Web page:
In all other cases, Kafka is an excellent choice. It’s essentially a horizontally scalable message broker with tremendous bandwidth. It’s perfectly integrated into the entire ecosystem of data tools and can handle heavy loads. It has the most versatile interface and is the lifeblood of our data processing.
Inside Kafka divides into Topic – some separate data stream of messages with the same schema, or at least with the same purpose.
To discuss the next nuance, we have to remember that data sources can be slightly different. The format of the data is very important :
Principles of building streaming analytics systems
The Apache Avro data serialization format deserves special mention. The system uses JSON to define data structures (schemas) that are serialized in compact binary format Consequently, we save a huge amount of data, and the serialization/deserialization is cheaper.
This seems fine, but having separate schema files creates a problem because we need to exchange files between different systems. It seems simple, but when you’re working in different departments, the guys on the other end might change something and settle down, while you get things broken.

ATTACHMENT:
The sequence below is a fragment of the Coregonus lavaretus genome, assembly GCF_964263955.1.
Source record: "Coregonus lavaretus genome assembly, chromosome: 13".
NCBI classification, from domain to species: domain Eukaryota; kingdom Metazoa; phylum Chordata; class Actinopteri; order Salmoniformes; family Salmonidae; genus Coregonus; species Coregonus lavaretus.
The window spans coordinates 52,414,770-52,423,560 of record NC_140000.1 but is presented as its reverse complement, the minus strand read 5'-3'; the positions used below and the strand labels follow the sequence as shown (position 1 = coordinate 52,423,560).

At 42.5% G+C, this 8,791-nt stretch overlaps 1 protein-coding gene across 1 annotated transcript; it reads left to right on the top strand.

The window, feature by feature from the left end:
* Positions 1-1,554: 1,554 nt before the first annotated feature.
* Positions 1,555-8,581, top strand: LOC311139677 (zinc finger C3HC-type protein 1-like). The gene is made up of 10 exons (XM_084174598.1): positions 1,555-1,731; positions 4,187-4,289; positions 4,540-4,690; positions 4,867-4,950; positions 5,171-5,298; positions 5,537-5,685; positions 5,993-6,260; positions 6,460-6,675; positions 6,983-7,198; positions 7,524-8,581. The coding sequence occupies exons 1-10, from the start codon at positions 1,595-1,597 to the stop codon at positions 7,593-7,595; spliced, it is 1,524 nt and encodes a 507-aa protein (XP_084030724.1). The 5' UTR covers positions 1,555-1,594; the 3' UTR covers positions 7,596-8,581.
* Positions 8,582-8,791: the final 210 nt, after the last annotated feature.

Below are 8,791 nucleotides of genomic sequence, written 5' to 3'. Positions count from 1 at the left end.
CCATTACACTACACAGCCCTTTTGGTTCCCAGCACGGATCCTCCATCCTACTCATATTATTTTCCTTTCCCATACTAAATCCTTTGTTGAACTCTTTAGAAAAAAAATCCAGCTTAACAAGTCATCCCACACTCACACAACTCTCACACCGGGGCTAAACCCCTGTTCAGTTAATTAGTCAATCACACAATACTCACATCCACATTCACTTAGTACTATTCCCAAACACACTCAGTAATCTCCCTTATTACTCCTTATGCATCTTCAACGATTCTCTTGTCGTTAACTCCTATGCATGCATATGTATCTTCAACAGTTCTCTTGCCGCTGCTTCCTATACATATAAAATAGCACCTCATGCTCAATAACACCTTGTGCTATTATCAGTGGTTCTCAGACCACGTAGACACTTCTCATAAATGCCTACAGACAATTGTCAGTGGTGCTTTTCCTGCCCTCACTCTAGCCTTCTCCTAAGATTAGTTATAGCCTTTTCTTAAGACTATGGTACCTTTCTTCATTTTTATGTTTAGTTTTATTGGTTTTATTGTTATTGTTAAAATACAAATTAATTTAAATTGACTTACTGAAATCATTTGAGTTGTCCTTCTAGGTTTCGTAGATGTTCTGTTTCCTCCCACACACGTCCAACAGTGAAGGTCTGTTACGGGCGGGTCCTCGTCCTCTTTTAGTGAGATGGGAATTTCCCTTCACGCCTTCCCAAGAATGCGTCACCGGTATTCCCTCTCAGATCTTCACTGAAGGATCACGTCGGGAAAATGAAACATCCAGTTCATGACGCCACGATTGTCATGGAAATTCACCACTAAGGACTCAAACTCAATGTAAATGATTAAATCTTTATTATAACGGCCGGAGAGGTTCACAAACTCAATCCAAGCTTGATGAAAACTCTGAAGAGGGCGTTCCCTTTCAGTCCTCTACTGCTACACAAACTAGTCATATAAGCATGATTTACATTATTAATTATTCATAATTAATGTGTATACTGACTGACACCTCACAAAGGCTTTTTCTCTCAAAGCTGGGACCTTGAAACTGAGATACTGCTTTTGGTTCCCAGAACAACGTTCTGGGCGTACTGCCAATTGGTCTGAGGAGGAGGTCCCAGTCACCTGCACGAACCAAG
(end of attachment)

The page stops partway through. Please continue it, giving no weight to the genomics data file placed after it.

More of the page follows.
To avoid transferring all these files on thumb drives, floppy disks and sketching, there is a special service – Schema registry. This is a service for synchronizing avro schemas between services that write and read from Kafka.
Principles of building streaming analytics systems
In Kafka’s terms, the producer is the one who writes, the consumer is the one who consumes (reads) the data.

Data Warehouse

Contenders (there are actually many more options, but we’ll take just a few):

  • HDFS + Hive
  • Kudu+ Impala
  • ClickHouse

Before we choose a repository, let’s remember what the idempotency Wikipedia says that idempotency (lat. idem – the same + potens – capable) is the property of an object or operation to give the same result when it is repeatedly applied to an object as when it was first applied to it. In our case, the flow processing should be constructed so that when you reapply the initial data, the result remains correct.
How to achieve this In streaming systems :

  • Identify a unique id (can be composite)
  • use this id for data deduplication

HDFS + Hive storage Doesn’t give the hive any hodgepotency for out-of-the-box streaming writes, so we are left with :

  • Kudu + Impala
  • ClickHouse

Kudu – repository, suitable for analytic queries, but with Primary Key for deduplication. Impala – SQL interface to this repository (and several others).